“Fumbling his confidence and wondering why the world has passed him by” – must be the motto of Alex Rodriguez’s life right now.
In about a week position players will be reporting to camp, preparing for the Spring Training grind. But it won’t be the case for A-Rod, the third baseman out until at least after the All-Star break – perhaps the entire season, depending on who you talk to.
Surgery to repair muscles in Rodriguez’s left hip on Jan. 16 was successful, yet it came with a price. Rehab for this particular procedure could potentially collect $28 million from the Yankees – money the Yanks will have to pay A-Rod to simply watch the action from the bench all season.
You’d think that would be enough to squash Rodriguez for one lifetime. Think again.
Ten days after his surgery A-Rod was linked to performance-enhancing drugs for the second time in his career, news breaking that he purchased HGH and other PEDs from a clinic known as Biogenesis, located in Rodriguez’s home state of Florida. Reports surfaced that the head of Biogenesis, Anthony Bosch, would go to A-Rod’s Miami home and personally inject him with steroids.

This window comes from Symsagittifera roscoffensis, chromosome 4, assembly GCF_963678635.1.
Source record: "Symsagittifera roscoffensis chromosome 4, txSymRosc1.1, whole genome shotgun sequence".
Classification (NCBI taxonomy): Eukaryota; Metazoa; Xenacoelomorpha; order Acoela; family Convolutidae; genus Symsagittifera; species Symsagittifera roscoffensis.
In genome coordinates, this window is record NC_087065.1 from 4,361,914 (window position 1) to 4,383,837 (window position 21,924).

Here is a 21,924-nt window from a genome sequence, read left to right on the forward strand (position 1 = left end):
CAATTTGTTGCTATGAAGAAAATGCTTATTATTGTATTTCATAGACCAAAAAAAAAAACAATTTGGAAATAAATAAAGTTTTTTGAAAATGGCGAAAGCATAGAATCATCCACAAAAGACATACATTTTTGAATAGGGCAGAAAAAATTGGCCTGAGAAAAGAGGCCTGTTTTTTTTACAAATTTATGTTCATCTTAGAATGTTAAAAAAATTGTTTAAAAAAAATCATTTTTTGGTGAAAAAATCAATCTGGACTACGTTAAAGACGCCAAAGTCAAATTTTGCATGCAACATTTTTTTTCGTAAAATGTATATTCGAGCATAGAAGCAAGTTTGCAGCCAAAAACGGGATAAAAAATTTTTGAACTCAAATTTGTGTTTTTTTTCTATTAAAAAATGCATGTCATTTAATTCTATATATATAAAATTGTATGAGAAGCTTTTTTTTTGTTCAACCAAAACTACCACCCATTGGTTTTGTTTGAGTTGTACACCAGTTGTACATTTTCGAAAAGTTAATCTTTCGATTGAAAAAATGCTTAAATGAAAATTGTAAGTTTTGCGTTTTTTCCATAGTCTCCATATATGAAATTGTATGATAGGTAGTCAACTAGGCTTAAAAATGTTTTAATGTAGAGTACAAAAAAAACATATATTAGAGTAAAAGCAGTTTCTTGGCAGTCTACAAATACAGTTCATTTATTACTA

Right away Rodriguez denied the allegations, but perhaps the most significant aspect of the whole ordeal: not one of his teammates spoke up for him; no Yankee going to bat for A-Rod. Except for maybe Derek Jeter, who only had one thing to say:
“Let him speak first.”
Although this writer would hardly even call that “sticking up for your teammate.”
Since then the Yankees have tried to find a way out of his 10-year, $275 million contract – a pact that has five years and $114 million remaining. Their efforts to void his contract were futile, however, only because when the Yanks first struck the mega-deal with A-Rod, they made sure to provide no way out for the third baseman.
Why did the Yankees do this? Time for a history lesson.
A-Rod could do no wrong in 2007. Coming off a 2006 season in which he struggled mightily in clutch situations (despite putting up staggering numbers: 35 HR, 121 RBIs, .290 BA), he was nothing short of spectacular. It seemed whenever the Yankees needed a big hit in ’07, A-Rod was up .
And he always delivered.
In the midst of his 2007 MVP season, the Yankees wished to restructure his contract, knowing he was going to be able to opt out of it when the season concluded. Rodriguez wasn’t quick to jump at the chance to negotiate mid-season, and turned the Yanks down, forcing the organization’s hand.
Basically, in not so many words, the Yankees responded to Rodriguez’s refusal to negotiate by saying, “if you choose to opt out, we aren’t chasing after you.”
However when A-Rod did opt out – in the middle of the World Series, prompting another mess of criticism – the Yankees caved in and offered him the ironclad giant deal that is currently sticking them when the sun doesn’t shine.